Concrete evidence? Sources say:'Nesher used gov't relations to cement monopolistic status'
In 2003, Nesher was bought by Nochi Dankner and the Livnat and Manor families, when they bought control of the IDB group which controls Nesher.
By using its political connections, Nesher Israel Cement Enterprises has leveraged its monopoly position over the years to overcharge for cement - which harms all Israelis - said construction materials industry sources.
"The connections between Nesher and [people] in the government, alongside import barriers, are preventing the opening of the market to competitive imports of cement, and have left Nesher a monopoly with 85% of the market," said industry sources. In 2003, Nesher was bought by Nochi Dankner and the Livnat and Manor families, when they bought control of the IDB group which controls Nesher.
The case of French industrial company Lafarge is the perfect example to demonstrate these claims. Lafarge specializes in cement, concrete and similar products for the construction industry. It has production plants in some 70 countries and started operating in Israel in 1999. It operated through its local partner, Cement Israel (known better as C&L ), in partnership with Oded Feller's Chemovil. As a result of Lafarge's entry into the Israeli market, imports reached 30% in 2000-2001. But in 2002, the Industry, Trade and Labor Ministry started placing limitations on cement imports.
Lafarge stopped operations in Israel after the ministry, at the request of Nesher, opened an investigation into suspicions of "dumping" by a number of importers, including Lafarge. Dumping is a form of predatory pricing in which a firm sells a product at a price much lower than its home market. International trade agreements ban dumping.
As a result, the ministry decided to set anti-dumping duties, or reach agreements with importers to set prices equivalent to those of Nesher. This decision came despite fierce opposition from then-Antitrust commissioner, Dror Strum.
Lafarge left Israel, saying that if Israel wanted to make it difficult to compete with Nesher with cement imports, it would not make the effort since Israel was in any case a small market, said an industry source.
Lafarge received an offer a year ago to reexamine reentry to the Israeli market but turned it down, said a different construction industry source. Lafarge's answer was that Israel may be very advanced in high tech, but in cement it is worse than African countries, Lafarge apparently said.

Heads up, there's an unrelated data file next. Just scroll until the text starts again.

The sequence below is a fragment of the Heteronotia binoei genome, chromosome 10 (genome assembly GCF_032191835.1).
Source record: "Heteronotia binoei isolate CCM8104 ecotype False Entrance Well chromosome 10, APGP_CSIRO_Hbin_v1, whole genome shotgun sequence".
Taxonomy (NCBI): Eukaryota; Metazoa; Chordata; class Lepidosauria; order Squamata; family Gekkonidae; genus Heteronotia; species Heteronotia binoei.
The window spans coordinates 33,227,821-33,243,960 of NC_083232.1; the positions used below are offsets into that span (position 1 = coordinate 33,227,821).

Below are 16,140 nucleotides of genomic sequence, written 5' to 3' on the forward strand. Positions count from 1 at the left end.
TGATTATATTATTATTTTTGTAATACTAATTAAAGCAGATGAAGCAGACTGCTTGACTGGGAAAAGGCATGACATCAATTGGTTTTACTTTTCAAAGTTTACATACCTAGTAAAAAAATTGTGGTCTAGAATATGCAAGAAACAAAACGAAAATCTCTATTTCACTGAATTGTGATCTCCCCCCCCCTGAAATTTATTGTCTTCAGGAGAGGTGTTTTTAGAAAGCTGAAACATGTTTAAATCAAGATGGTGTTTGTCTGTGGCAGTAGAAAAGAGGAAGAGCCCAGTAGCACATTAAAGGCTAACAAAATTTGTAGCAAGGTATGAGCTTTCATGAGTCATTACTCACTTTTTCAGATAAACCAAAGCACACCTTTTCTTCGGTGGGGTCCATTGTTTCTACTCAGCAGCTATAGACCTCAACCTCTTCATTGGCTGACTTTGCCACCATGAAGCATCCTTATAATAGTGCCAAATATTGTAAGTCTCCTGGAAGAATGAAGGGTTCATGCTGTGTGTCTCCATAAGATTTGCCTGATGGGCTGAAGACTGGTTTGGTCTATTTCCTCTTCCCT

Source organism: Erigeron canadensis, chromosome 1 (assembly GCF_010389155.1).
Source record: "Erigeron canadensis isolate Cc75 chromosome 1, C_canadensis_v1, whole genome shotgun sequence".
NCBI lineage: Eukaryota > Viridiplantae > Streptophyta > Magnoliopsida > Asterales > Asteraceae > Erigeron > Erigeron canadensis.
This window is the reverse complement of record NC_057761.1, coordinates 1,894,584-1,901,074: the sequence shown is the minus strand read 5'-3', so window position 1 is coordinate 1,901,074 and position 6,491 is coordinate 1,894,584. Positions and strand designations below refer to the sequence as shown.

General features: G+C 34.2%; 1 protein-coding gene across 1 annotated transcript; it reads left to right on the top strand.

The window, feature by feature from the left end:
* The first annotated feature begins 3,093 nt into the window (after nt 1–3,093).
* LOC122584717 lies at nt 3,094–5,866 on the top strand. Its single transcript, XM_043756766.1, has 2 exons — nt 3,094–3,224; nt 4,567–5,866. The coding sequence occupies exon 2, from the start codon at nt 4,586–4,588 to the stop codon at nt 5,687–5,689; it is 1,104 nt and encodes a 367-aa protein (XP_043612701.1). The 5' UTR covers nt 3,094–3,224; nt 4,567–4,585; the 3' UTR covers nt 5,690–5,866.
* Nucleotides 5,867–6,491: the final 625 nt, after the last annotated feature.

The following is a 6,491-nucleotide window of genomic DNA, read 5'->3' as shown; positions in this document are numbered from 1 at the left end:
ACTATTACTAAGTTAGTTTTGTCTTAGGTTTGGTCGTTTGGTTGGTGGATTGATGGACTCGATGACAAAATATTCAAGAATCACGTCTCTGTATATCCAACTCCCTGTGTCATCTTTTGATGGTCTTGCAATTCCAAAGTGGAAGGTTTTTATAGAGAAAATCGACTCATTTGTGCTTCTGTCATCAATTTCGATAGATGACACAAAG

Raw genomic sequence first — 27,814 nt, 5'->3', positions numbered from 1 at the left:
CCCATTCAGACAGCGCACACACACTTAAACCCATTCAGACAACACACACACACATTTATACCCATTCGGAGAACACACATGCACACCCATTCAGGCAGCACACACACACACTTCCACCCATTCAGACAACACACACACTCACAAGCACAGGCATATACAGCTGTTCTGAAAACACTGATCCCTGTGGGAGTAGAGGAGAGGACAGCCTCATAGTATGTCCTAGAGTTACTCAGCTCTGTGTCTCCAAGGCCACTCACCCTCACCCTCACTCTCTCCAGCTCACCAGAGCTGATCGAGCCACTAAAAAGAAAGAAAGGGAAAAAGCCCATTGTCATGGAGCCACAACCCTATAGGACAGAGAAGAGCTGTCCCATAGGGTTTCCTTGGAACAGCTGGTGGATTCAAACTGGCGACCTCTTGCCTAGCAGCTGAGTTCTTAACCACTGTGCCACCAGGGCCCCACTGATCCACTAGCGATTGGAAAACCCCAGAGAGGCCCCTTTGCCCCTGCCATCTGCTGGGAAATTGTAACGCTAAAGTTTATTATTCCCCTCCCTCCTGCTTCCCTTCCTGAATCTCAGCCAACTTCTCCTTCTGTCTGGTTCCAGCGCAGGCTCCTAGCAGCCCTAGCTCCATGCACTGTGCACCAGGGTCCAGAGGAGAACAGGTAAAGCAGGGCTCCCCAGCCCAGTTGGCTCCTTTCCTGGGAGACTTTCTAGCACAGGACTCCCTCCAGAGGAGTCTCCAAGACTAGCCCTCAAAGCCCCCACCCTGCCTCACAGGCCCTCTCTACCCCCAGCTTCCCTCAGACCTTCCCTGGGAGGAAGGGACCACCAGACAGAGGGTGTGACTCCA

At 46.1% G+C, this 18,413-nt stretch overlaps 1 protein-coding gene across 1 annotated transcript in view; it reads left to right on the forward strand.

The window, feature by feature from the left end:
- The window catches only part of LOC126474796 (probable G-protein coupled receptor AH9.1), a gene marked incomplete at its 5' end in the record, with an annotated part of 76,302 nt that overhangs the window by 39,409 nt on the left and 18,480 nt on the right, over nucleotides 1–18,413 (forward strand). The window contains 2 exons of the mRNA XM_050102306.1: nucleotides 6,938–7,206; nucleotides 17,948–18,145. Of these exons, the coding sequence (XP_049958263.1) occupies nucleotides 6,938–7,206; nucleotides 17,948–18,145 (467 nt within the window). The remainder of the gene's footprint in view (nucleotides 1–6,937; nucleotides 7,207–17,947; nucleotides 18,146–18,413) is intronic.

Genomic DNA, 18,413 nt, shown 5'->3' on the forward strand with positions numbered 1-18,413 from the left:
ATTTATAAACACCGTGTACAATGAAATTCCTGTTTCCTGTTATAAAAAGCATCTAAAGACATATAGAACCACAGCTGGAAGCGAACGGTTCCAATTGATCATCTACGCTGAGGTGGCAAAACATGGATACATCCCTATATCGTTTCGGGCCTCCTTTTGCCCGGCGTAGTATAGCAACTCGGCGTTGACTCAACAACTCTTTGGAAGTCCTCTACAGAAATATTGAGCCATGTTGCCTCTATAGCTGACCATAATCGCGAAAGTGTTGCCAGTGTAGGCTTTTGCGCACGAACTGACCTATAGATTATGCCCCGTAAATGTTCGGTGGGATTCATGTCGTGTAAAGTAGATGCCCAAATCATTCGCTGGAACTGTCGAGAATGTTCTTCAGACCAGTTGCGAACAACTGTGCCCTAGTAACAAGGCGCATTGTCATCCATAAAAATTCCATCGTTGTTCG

Lafarge has written Israel off as a place where it is impossible to develop the cement industry for political reasons, due to the power of the IDB group, said the source.
Nesher cheaper in PA
Strong government connections have helped Nesher keep its monopoly status over the years, according to 1998 research on the Israel cement industry by Amir Etzioni. These and similar findings were presented to the Knesset in 2008, and both industry and government sources say little has change since 1998.
When Ehud Olmert was Industry, Trade and Labor Minister in 2003, the ministry agreed to restrict cement imports in response to demands from Nesher.
After leaving office in early 2010, Olmert was appointed the chairman of the Livnat Group, one of the partners in IDB. The Livnats also controls Taavura, which has a monopoly for the transport of cement. Nesher owns 50% of Taavura and the Livnat family owns the remaining 50% directly.
The research presented in 2008 claimed that Nesher not only fought opening the market to imports, it did everything in its power to prevent the building of facilities to handle cement imports in the ports, which are necessary to allow commercial volumes of imports. Etzioni said Nesher threatened customers who dared to use imported cement, and those customers who did ran into all sorts of problems and delays with Nesher.
Today, there is only one cement importer in Israel: Lev Baron Commodities, which only imports products that do not compete with Nesher. Nesher has an 85% market share and Lev Baron 15%.
Nesher also sells cement to the Palestinian Authority, but at 20% less than it charges in Israel. This information came out in sessions in the Knesset in 2007, when Nesher was trying to extend the restrictions on cement imported from Turkey. "If the state had built a terminal for unloading cement in the Ashdod port, it is reasonable to assume that the main barrier to centralized imports would have been removed," said the source. The investment would have required only $5-7 million, he said. This is a large amount for a small importer, but not for a large one such as Lafarge.
Israeli cement imports were worth $54 million in 2010, up from $52 million in 2009 and $31 million in 2008, said industry sources. Imports made up 5 to 10% of the market in 2010.
Nesher said: "It is not clear what the source and the baseless claims we were presented with rely. The Israeli cement market is open to free competition and there are no customs duties or limitations in any form on imports of cement to Israel. Israeli cement prices are lower than in most developed countries." The Industry, Trade and Labor Ministry did not comment.